Going back to work was initially quite enjoyable; there was something nice about a bit of routine, and even the rather different social dynamic of an office.
That quickly faded however, as the reality of a Scottish winter working night shifts set in. The atrocious weather, some unexpected van repairs and the desire to save money for travelling combined to ensure I was doing very little with my free time.
I started working the odd overtime shift. Before long I had the pound signs in my eyes and it seemed the only thing I was doing outside of work was sleeping. I took to just parking up in the city all week. I rarely saw trees and countryside any more, or sunlight for that matter.
Life was getting rather dull.
Towards the end of one 70 hour week, I awoke to discover someone had blocked the van in the car park. My attempt to drive out over the grass was not entirely successful - due to the biblical amounts of rain that had been falling, my front wheels were promptly buried up to the axles. Half an hour of crawling around in a freezing peat bog digging with my hands got the snow chains on, and was able to pull myself out - just in time to see my tormentor jump in her car and drive off. I didn't even get the chance to rant.
To use a scottish turn of phrase I was fair scunnered, and that evening I came very close to handing in my notice.
Coming out of work the next morning I decided I needed a change of scenery. I headed towards the Crow Road, unsure even why I was doing so with the wind blowing the sleet sideways. The van skidded around on the icy hill, and there was still snow in the corners of the car park.
There were also three gentlemen with heavy coats and camera tripods hanging out by their cars... they must know something.
Sure enough, the sleet stopped, the clouds started to clear, and I watched a gorgeous sunrise as I made my dinner. I briefly wished I had my camera too, but then realised I was better without; I didn't have to worry about angles and apertures - I could just sit and watch nature at it's best.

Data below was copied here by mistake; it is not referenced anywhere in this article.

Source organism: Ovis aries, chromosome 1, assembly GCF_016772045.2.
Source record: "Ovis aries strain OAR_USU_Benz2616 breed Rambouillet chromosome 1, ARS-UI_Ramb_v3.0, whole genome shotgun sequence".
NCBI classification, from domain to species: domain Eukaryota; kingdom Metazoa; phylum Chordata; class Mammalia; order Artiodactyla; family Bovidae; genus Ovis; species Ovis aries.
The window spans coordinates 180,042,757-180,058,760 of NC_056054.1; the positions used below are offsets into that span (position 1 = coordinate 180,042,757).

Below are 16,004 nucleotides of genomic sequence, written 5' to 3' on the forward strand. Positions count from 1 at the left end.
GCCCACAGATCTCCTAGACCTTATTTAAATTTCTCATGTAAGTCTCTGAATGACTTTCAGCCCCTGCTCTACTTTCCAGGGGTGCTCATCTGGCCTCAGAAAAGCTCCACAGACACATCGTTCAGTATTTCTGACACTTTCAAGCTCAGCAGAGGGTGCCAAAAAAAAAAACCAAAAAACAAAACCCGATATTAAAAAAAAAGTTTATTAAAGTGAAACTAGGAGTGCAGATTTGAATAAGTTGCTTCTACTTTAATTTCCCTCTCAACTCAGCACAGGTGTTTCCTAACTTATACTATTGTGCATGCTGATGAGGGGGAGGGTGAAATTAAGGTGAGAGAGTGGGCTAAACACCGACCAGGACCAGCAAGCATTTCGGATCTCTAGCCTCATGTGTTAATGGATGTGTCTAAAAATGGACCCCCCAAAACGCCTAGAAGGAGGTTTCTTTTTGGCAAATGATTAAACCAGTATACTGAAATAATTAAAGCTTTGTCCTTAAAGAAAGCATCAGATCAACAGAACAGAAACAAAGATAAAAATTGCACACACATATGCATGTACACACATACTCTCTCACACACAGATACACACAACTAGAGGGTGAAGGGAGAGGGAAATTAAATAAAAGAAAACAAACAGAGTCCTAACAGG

That evening (my morning) I awoke with a renewed sense of perspective. The night shift flew by with a smile on my face, in the realisation that I'm a pretty lucky guy. I've found a sport and a lifestyle that I love, and which gives me the freedom to spend quite a lot of my time not working. After 18 months on the road I walked into a job which, whilst not exactly intellectually stimulating, is reasonably well paid and in an office full of really good people - and for a while at least I got to choose between three nights a week and a life, or six nights a week and quite a lot of money in the bank.
I decided to stick with the six nights a week, and reward myself for the hard work with a new toy inspired by the guys in the car park; I'd been wanting to get a DSLR for some time, but had found it hard to justify the cost. On the road however, I became quite frustrated by the limitations of a point-and-shoot so now it seemed a worthwhile investment.
Over the next five weeks I battered in the overtime like a man possessed, which means that in six months I've earned enough to sort out the van and put aside enough for another year on the road.
Since then I've spent quite a bit of time catching up with family, and out in the countryside getting photographs. In the process I've fallen in love with Scotland all over again, but I think it's almost time to move on.
I've booked a ferry from Barcelona to Mallorca at the end of August, for a month of DWS. That gives me four months to finish up at work, re-fit the van and get rock-fit again.
Perhaps a summer in Llanberis might be calling...
|Winter morning on the Crow Road between Kippen and Fintry|
|Heading up to Glencoe for a day's skiing presented this stunning view.|
|Looking out to the Summer Isles, just outside Ullapool|
|One of my favourite shots of the winter - taken from Sighthill Cemetery one morning after work.|